GOOGLE'S CHROME 67 offers a Site Isolation security feature for Windows, macOS, Linux and Chrome OS to keep attacks like the Spectre exploit at bay.
Site Isolation effectively changes how Chrome turns code into actual content that can be viewed on a computer or smartphone, which is known as a render process.
The new feature basically splits the render process into separate tasks using out-of-process iframes, which makes it difficult for speculative execution exploits like Spectre to snoop on data.
"Site Isolation is a large change to Chrome's architecture that limits each renderer process to documents from a single site," explained Google Chrome team member Charlie Reis.
He noted that Chrome always had a multi-process architecture whereby different tabs could use different renderer processes, with a tab even switching processes in some cases when navigating to a different site, but such an architecture could still be exploited.
"It was still possible for an attacker's page to share a process with a victim's page. For example, cross-site iframes and cross-site pop-ups typically stayed in the same process as the page that created them. This would allow a successful Spectre attack to read data (e.g., cookies, passwords, etc.) belonging to other frames or pop-ups in its process," explained Reis.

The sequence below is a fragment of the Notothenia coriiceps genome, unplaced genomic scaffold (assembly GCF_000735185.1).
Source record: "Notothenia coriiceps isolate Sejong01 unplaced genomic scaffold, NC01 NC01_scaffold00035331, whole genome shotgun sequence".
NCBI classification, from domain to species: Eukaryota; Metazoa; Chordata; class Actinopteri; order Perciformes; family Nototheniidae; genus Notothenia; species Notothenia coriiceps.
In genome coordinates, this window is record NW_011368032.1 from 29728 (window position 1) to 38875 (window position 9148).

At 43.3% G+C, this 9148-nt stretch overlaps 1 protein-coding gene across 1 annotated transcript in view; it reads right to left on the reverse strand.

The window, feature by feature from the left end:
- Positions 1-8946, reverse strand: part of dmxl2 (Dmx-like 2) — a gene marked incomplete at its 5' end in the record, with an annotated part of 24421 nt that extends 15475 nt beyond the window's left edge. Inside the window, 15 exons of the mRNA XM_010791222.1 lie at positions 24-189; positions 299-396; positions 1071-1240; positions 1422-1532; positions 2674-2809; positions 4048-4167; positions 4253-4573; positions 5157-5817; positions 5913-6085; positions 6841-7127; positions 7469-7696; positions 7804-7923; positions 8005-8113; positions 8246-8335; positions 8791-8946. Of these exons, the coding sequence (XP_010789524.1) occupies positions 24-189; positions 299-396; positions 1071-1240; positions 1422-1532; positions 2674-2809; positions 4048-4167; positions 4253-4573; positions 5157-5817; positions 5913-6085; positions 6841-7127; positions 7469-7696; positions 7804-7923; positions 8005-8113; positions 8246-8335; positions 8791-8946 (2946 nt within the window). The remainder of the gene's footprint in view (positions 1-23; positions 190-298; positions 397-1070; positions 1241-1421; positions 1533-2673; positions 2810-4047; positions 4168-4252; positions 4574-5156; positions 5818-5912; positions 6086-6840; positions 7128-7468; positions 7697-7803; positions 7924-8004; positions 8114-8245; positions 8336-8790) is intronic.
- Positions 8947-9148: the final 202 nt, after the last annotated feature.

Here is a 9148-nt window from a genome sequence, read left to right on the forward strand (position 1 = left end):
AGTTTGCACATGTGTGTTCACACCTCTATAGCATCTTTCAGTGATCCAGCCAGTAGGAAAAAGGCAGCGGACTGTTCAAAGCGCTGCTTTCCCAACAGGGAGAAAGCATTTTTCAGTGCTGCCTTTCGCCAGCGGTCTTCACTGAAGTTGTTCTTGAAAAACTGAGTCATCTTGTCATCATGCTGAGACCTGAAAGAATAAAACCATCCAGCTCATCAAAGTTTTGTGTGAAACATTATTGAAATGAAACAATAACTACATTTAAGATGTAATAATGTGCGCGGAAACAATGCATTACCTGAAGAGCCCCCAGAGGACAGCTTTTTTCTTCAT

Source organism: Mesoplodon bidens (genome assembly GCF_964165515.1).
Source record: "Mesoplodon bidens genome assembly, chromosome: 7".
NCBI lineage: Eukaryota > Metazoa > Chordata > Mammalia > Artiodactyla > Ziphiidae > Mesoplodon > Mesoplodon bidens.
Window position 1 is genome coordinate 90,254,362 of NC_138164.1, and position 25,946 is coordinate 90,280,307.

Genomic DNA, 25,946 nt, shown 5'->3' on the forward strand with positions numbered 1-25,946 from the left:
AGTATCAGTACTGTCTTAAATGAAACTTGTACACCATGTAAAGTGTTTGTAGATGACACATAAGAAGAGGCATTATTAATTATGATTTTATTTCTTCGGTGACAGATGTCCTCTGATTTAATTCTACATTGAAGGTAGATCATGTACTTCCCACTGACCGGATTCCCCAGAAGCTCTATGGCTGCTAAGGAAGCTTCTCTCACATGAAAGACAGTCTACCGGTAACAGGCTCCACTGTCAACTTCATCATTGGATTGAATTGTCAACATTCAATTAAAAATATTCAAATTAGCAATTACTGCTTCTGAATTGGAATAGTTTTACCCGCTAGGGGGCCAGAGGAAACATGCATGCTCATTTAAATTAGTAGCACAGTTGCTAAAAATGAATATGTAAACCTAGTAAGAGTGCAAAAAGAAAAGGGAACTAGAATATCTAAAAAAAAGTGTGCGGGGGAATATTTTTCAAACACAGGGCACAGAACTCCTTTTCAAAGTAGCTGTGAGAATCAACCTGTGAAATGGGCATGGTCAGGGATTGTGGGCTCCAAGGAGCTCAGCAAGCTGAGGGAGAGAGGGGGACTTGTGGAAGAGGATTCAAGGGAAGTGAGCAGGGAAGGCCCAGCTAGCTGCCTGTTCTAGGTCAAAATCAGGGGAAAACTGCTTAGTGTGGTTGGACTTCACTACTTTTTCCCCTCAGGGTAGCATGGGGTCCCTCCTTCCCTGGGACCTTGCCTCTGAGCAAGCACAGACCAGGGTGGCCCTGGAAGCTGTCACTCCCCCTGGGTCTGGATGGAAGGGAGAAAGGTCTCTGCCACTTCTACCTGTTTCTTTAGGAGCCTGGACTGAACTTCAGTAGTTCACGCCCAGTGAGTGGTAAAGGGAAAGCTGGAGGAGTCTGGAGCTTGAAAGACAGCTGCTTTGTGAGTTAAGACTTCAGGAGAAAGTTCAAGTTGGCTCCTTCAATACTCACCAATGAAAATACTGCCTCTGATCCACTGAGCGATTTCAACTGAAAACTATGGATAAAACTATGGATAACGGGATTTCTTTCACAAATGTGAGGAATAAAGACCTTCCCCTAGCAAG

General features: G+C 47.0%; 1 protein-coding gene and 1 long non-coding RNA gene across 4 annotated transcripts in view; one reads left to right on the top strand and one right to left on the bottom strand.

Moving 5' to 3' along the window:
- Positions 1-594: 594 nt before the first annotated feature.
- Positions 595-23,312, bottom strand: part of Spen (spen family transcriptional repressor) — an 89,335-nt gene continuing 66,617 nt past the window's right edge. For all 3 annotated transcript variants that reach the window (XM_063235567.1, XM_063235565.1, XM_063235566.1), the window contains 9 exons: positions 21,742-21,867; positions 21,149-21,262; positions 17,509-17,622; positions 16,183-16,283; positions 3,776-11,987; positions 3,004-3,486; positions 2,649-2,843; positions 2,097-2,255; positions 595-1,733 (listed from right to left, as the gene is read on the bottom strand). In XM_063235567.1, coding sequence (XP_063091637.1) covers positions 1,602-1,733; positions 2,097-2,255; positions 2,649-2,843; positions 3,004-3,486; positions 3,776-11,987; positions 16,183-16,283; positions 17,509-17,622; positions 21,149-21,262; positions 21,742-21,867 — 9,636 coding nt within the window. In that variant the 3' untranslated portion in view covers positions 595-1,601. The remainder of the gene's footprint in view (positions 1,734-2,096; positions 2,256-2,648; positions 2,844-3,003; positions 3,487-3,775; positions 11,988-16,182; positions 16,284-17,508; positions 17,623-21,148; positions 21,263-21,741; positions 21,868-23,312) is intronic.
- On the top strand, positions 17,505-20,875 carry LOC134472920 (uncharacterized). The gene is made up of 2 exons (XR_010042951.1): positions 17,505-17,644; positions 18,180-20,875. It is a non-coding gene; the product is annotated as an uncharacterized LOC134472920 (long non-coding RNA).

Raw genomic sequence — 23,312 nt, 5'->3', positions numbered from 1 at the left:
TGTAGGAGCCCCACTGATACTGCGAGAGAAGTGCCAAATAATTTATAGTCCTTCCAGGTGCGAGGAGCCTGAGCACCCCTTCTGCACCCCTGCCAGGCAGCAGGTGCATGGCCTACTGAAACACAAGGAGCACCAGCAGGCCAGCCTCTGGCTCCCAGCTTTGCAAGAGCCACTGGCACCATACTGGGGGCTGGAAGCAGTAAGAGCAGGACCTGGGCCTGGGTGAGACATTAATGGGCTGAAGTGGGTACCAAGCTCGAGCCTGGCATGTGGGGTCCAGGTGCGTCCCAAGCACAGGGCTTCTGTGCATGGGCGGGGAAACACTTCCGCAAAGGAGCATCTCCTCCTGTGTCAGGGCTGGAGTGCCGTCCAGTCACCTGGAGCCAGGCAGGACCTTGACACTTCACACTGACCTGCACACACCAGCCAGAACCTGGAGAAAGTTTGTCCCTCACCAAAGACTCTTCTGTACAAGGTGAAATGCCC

"When Site Isolation is enabled, each renderer process contains documents from at most one site. This means all navigations to cross-site documents cause a tab to switch processes. It also means all cross-site iframes are put into a different process than their parent frame, using "out-of-process iframes".
"Splitting a single page across multiple processes is a major change to how Chrome works, and the Chrome Security team has been pursuing this for several years, independently of Spectre."
Site Isolation had started a limited rollout in May, but has now been enabled for 99 per cent of Chrome users, according to Reis.
All this sounds good, but it comes at a cost. Reis highlighted that Site Isolation will chow down on an extra 10 to 13 per cent total memory overhead in "real workloads", basically making the Chrome browser an even bigger memory hog than it already is. But Reis did say Google is working on optimising Chrome to it keeps its security but runs fast.
At least this security feature keeps Spectre attacks at bay, which seem to be showing no sign of going away. µ
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